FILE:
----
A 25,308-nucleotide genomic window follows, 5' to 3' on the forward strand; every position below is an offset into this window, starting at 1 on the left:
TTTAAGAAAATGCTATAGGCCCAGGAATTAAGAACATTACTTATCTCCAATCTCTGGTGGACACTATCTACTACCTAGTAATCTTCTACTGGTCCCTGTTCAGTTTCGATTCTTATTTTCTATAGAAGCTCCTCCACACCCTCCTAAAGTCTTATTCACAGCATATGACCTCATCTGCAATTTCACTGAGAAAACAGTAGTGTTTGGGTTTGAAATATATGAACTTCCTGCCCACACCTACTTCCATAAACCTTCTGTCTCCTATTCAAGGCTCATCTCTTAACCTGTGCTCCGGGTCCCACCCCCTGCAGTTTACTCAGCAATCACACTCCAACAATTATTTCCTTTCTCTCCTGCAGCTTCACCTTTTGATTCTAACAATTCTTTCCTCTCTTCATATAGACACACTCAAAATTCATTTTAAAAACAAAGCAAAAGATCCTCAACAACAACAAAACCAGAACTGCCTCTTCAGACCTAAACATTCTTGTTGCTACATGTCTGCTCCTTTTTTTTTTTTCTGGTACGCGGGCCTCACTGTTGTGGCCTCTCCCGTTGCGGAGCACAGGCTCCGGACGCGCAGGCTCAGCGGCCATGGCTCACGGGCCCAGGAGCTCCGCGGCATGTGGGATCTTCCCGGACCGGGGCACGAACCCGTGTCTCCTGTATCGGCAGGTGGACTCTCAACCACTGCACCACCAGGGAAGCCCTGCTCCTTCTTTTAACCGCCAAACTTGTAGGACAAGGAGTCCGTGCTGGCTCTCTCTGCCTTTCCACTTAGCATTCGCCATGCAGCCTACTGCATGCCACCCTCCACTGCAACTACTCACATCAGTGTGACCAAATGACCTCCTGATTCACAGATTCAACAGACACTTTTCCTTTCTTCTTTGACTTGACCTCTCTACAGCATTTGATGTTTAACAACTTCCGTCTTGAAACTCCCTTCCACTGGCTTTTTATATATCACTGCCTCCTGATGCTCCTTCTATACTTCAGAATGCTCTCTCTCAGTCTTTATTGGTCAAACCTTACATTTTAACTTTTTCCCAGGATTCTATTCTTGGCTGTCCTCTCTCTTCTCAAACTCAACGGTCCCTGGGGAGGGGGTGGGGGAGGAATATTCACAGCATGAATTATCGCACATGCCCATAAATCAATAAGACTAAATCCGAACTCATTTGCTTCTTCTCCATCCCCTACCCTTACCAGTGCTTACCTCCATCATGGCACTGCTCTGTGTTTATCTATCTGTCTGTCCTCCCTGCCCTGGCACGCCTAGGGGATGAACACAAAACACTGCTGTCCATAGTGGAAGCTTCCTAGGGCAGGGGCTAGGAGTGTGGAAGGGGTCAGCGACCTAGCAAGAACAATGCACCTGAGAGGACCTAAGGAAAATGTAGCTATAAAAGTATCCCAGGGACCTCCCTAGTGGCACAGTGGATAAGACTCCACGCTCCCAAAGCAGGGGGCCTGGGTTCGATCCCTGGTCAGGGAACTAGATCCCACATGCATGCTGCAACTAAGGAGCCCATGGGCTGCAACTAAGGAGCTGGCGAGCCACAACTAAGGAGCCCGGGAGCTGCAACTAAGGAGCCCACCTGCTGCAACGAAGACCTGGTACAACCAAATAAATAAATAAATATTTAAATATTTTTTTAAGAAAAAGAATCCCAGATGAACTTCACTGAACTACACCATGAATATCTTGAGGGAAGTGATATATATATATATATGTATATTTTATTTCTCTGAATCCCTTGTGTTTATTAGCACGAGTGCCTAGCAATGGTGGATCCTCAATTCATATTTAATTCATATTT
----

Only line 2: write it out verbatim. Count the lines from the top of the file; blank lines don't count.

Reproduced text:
TTTAAGAAAATGCTATAGGCCCAGGAATTAAGAACATTACTTATCTCCAATCTCTGGTGGACACTATCTACTACCTAGTAATCTTCTACTGGTCCCTGTTCAGTTTCGATTCTTATTTTCTATAGAAGCTCCTCCACACCCTCCTAAAGTCTTATTCACAGCATATGACCTCATCTGCAATTTCACTGAGAAAACAGTAGTGTTTGGGTTTGAAATATATGAACTTCCTGCCCACACCTACTTCCATAAACCTTCTGTCTCCTATTCAAGGCTCATCTCTTAACCTGTGCTCCGGGTCCCACCCCCTGCAGTTTACTCAGCAATCACACTCCAACAATTATTTCCTTTCTCTCCTGCAGCTTCACCTTTTGATTCTAACAATTCTTTCCTCTCTTCATATAGACACACTCAAAATTCATTTTAAAAACAAAGCAAAAGATCCTCAACAACAACAAAACCAGAACTGCCTCTTCAGACCTAAACATTCTTGTTGCTACATGTCTGCTCCTTTTTTTTTTTTCTGGTACGCGGGCCTCACTGTTGTGGCCTCTCCCGTTGCGGAGCACAGGCTCCGGACGCGCAGGCTCAGCGGCCATGGCTCACGGGCCCAGGAGCTCCGCGGCATGTGGGATCTTCCCGGACCGGGGCACGAACCCGTGTCTCCTGTATCGGCAGGTGGACTCTCAACCACTGCACCACCAGGGAAGCCCTGCTCCTTCTTTTAACCGCCAAACTTGTAGGACAAGGAGTCCGTGCTGGCTCTCTCTGCCTTTCCACTTAGCATTCGCCATGCAGCCTACTGCATGCCACCCTCCACTGCAACTACTCACATCAGTGTGACCAAATGACCTCCTGATTCACAGATTCAACAGACACTTTTCCTTTCTTCTTTGACTTGACCTCTCTACAGCATTTGATGTTTAACAACTTCCGTCTTGAAACTCCCTTCCACTGGCTTTTTATATATCACTGCCTCCTGATGCTCCTTCTATACTTCAGAATGCTCTCTCTCAGTCTTTATTGGTCAAACCTTACATTTTAACTTTTTCCCAGGATTCTATTCTTGGCTGTCCTCTCTCTTCTCAAACTCAACGGTCCCTGGGGAGGGGGTGGGGGAGGAATATTCACAGCATGAATTATCGCACATGCCCATAAATCAATAAGACTAAATCCGAACTCATTTGCTTCTTCTCCATCCCCTACCCTTACCAGTGCTTACCTCCATCATGGCACTGCTCTGTGTTTATCTATCTGTCTGTCCTCCCTGCCCTGGCACGCCTAGGGGATGAACACAAAACACTGCTGTCCATAGTGGAAGCTTCCTAGGGCAGGGGCTAGGAGTGTGGAAGGGGTCAGCGACCTAGCAAGAACAATGCACCTGAGAGGACCTAAGGAAAATGTAGCTATAAAAGTATCCCAGGGACCTCCCTAGTGGCACAGTGGATAAGACTCCACGCTCCCAAAGCAGGGGGCCTGGGTTCGATCCCTGGTCAGGGAACTAGATCCCACATGCATGCTGCAACTAAGGAGCCCATGGGCTGCAACTAAGGAGCTGGCGAGCCACAACTAAGGAGCCCGGGAGCTGCAACTAAGGAGCCCACCTGCTGCAACGAAGACCTGGTACAACCAAATAAATAAATAAATATTTAAATATTTTTTTAAGAAAAAGAATCCCAGATGAACTTCACTGAACTACACCATGAATATCTTGAGGGAAGTGATATATATATATATATGTATATTTTATTTCTCTGAATCCCTTGTGTTTATTAGCACGAGTGCCTAGCAATGGTGGATCCTCAATTCATATTTAATTCATATTT